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I tried to get into Tiananmen Square in the middle of the big pre-Olympic celebration. The military not only had the whole square shut down, but they also had all the surrounding blocks at a standstill.
A taxi dropped me off where the police told him to drop me off – and my taxi driver did not ask questions. It was impossible for me to get over to the square. All of my cajoling and joking with the Chinese government police was absolutely not working. They neither found me charming nor amusing. It was about as useful as when I was stuck in immigration in Canada and trying to get back across the border using only my Blockbuster card as identification.
This left me in an older part of Beijing for about 5 hours trying to find my way back to my hotel or something I could recognize, since most of the car activity was shut down in the central part of the city. I went through a ton of back streets and captured many interesting things with my camera. I’ll post them in coming weeks!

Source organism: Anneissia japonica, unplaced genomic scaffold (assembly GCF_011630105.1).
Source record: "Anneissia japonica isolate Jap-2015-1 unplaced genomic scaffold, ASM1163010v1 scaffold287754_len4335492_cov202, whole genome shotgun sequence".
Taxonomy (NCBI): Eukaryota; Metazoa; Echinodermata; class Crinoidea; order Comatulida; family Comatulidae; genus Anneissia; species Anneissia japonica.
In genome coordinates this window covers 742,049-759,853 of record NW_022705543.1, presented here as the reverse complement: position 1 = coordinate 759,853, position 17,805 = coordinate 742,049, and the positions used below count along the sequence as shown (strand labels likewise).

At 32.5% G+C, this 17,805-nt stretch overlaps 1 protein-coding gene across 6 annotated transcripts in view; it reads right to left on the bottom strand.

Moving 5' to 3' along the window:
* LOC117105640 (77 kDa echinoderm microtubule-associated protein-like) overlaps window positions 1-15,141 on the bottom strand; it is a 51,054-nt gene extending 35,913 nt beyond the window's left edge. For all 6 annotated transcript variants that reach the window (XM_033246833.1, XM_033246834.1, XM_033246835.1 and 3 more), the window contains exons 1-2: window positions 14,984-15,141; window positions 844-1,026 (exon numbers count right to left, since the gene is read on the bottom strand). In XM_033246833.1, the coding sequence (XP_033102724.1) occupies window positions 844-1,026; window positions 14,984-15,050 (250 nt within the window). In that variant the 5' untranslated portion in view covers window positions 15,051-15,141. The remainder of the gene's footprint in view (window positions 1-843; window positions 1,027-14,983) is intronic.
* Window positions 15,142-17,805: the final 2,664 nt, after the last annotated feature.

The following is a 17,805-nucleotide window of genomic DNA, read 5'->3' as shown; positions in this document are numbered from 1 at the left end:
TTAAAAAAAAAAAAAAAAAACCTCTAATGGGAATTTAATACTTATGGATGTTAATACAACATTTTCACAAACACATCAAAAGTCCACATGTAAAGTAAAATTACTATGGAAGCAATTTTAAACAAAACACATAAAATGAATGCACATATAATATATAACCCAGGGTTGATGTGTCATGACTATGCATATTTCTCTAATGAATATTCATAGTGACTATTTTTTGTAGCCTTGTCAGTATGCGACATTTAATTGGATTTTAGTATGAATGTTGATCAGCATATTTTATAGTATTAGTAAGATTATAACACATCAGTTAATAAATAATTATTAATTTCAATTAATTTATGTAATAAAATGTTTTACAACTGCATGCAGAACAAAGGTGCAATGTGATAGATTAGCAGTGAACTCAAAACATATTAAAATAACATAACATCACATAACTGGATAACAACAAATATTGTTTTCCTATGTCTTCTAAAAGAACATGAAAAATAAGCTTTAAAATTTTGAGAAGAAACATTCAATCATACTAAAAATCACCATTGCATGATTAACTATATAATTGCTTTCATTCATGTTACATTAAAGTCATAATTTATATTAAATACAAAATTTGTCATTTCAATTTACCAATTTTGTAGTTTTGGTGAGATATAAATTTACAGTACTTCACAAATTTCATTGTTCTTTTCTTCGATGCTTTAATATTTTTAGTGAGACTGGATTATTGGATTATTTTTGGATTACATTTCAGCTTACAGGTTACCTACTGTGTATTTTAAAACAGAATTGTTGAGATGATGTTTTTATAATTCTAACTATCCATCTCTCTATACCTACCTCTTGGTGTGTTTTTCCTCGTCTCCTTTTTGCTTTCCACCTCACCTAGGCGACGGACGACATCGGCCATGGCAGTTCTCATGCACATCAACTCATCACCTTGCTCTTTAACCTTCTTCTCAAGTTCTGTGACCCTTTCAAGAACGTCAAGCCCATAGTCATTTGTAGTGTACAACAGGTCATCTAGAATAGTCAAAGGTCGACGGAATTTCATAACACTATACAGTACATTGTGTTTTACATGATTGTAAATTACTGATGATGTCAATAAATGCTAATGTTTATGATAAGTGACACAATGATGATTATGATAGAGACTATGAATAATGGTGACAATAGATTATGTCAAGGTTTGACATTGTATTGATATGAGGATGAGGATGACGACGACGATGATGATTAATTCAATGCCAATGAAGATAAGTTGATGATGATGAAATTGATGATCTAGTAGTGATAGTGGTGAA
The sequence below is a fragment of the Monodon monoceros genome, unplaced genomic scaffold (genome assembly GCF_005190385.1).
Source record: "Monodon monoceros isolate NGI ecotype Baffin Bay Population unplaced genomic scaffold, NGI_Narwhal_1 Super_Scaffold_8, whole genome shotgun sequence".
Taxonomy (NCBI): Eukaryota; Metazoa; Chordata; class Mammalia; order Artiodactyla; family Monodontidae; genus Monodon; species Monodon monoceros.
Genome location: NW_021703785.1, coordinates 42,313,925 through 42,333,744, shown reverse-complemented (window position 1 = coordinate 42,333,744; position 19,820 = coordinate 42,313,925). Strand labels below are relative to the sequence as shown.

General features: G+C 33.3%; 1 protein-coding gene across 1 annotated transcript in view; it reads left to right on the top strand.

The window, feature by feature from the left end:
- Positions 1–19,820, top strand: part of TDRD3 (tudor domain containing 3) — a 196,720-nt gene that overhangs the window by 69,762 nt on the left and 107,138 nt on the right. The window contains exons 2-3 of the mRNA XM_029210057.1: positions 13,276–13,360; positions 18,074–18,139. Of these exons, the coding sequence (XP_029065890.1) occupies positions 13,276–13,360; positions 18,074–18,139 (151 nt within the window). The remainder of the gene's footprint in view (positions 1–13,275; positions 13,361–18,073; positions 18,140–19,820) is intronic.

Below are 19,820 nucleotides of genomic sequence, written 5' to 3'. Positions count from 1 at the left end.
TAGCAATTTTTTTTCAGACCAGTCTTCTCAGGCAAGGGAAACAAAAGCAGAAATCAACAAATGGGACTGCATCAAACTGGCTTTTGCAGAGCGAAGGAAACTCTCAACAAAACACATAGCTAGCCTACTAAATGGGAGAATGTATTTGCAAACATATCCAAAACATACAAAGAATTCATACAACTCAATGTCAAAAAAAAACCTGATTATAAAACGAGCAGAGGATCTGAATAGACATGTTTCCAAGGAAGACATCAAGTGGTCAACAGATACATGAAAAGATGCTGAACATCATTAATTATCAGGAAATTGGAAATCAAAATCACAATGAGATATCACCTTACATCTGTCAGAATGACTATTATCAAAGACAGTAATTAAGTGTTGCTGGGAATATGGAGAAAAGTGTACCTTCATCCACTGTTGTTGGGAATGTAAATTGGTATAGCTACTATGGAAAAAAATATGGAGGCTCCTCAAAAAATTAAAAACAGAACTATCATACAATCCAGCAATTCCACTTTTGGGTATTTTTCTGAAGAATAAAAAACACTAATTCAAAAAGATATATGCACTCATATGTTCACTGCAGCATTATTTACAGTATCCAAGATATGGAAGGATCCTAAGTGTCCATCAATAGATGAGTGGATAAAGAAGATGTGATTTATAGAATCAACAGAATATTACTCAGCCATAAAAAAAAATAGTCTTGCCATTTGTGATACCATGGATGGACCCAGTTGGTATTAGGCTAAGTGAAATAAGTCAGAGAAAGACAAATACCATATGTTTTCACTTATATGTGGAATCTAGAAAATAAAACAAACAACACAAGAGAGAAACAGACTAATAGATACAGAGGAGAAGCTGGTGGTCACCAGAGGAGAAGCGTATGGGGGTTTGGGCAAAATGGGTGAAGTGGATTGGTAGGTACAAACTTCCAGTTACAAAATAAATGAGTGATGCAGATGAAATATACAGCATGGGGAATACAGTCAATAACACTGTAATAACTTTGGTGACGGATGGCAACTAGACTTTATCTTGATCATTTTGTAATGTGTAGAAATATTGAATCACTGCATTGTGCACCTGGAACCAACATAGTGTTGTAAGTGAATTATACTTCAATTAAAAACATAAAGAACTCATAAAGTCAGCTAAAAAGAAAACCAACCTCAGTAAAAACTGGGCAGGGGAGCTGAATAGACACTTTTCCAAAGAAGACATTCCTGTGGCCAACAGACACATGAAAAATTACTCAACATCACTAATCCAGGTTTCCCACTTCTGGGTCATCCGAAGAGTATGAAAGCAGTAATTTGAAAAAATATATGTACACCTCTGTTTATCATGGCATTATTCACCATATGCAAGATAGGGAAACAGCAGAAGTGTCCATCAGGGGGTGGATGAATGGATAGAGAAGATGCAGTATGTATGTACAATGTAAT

This was taken around 11 PM after I took the ferry back from Kowloon to the island of Hong Kong. The big building there is the controversial IFC2 building that went against the city building codes by exceeding the visible height of the nearby mountains.
The immensity of the Great Wall is something that has to be seen to be believed. I don’t know if this shot can do it justice, but if you zoom in, you can see how this goes off into the infinite mountains of China.
One thing I have noticed from staying in hotels in Asia is that the lounges at night are always full of spunky Filipino singers. I do not know why all the singers are always from the Philippines or why they are always spunky.
Hilton, Marriott, Shangri La, Mandarin Oriental, and all the others must flood the Filipino Craigslist with adverts asking for good singers that can do dance routines, sing, and never get tired of entertaining expatriots.
Below is one of the singers from the Marriott, who I met one night between sets. One of the owners of the Hong Kong Marriott was in the lounge and he saw me in the corner drinking coffee and working on a few photos. He was a big fan of my work and soon started calling all the staff, bartenders, his friends, and eventually the singers over to my laptop. I was surrounded and they were all looking at my photos and asking all kinds of questions. Joy, in the picture here, asked me if I would meet her in Kowloon on the weekend to take a picture of her for her portfolio.